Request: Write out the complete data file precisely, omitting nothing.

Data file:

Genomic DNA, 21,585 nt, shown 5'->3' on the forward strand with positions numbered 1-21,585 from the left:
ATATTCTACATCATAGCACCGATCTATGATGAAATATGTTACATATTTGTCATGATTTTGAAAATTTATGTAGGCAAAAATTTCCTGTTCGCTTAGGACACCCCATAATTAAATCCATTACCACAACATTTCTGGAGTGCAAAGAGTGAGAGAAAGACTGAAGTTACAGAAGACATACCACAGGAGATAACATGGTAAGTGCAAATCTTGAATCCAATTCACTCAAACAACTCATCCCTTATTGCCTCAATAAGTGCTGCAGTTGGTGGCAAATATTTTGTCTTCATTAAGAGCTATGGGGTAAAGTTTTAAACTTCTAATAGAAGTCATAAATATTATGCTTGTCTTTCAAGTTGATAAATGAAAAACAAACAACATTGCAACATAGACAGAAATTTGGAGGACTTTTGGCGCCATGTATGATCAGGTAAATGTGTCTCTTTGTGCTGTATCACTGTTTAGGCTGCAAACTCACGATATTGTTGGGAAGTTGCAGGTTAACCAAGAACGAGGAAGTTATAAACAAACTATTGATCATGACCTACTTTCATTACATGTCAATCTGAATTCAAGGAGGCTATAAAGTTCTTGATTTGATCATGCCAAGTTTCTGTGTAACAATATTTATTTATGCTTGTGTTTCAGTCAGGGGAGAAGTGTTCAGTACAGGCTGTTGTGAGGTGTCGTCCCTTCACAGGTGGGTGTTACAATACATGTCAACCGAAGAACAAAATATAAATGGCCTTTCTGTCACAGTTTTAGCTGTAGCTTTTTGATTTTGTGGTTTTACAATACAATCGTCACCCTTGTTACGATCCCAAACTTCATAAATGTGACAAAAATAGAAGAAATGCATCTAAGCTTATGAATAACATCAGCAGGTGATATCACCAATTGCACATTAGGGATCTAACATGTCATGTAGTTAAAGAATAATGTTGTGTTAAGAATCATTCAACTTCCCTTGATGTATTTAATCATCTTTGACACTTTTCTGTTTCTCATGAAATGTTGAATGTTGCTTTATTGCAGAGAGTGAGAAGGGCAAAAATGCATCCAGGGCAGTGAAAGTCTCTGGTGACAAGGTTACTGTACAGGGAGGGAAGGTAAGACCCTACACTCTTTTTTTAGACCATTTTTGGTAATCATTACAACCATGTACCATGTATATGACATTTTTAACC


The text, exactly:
Genomic DNA, 21,585 nt, shown 5'->3' on the forward strand with positions numbered 1-21,585 from the left:
ATATTCTACATCATAGCACCGATCTATGATGAAATATGTTACATATTTGTCATGATTTTGAAAATTTATGTAGGCAAAAATTTCCTGTTCGCTTAGGACACCCCATAATTAAATCCATTACCACAACATTTCTGGAGTGCAAAGAGTGAGAGAAAGACTGAAGTTACAGAAGACATACCACAGGAGATAACATGGTAAGTGCAAATCTTGAATCCAATTCACTCAAACAACTCATCCCTTATTGCCTCAATAAGTGCTGCAGTTGGTGGCAAATATTTTGTCTTCATTAAGAGCTATGGGGTAAAGTTTTAAACTTCTAATAGAAGTCATAAATATTATGCTTGTCTTTCAAGTTGATAAATGAAAAACAAACAACATTGCAACATAGACAGAAATTTGGAGGACTTTTGGCGCCATGTATGATCAGGTAAATGTGTCTCTTTGTGCTGTATCACTGTTTAGGCTGCAAACTCACGATATTGTTGGGAAGTTGCAGGTTAACCAAGAACGAGGAAGTTATAAACAAACTATTGATCATGACCTACTTTCATTACATGTCAATCTGAATTCAAGGAGGCTATAAAGTTCTTGATTTGATCATGCCAAGTTTCTGTGTAACAATATTTATTTATGCTTGTGTTTCAGTCAGGGGAGAAGTGTTCAGTACAGGCTGTTGTGAGGTGTCGTCCCTTCACAGGTGGGTGTTACAATACATGTCAACCGAAGAACAAAATATAAATGGCCTTTCTGTCACAGTTTTAGCTGTAGCTTTTTGATTTTGTGGTTTTACAATACAATCGTCACCCTTGTTACGATCCCAAACTTCATAAATGTGACAAAAATAGAAGAAATGCATCTAAGCTTATGAATAACATCAGCAGGTGATATCACCAATTGCACATTAGGGATCTAACATGTCATGTAGTTAAAGAATAATGTTGTGTTAAGAATCATTCAACTTCCCTTGATGTATTTAATCATCTTTGACACTTTTCTGTTTCTCATGAAATGTTGAATGTTGCTTTATTGCAGAGAGTGAGAAGGGCAAAAATGCATCCAGGGCAGTGAAAGTCTCTGGTGACAAGGTTACTGTACAGGGAGGGAAGGTAAGACCCTACACTCTTTTTTTAGACCATTTTTGGTAATCATTACAACCATGTACCATGTATATGACATTTTTAACC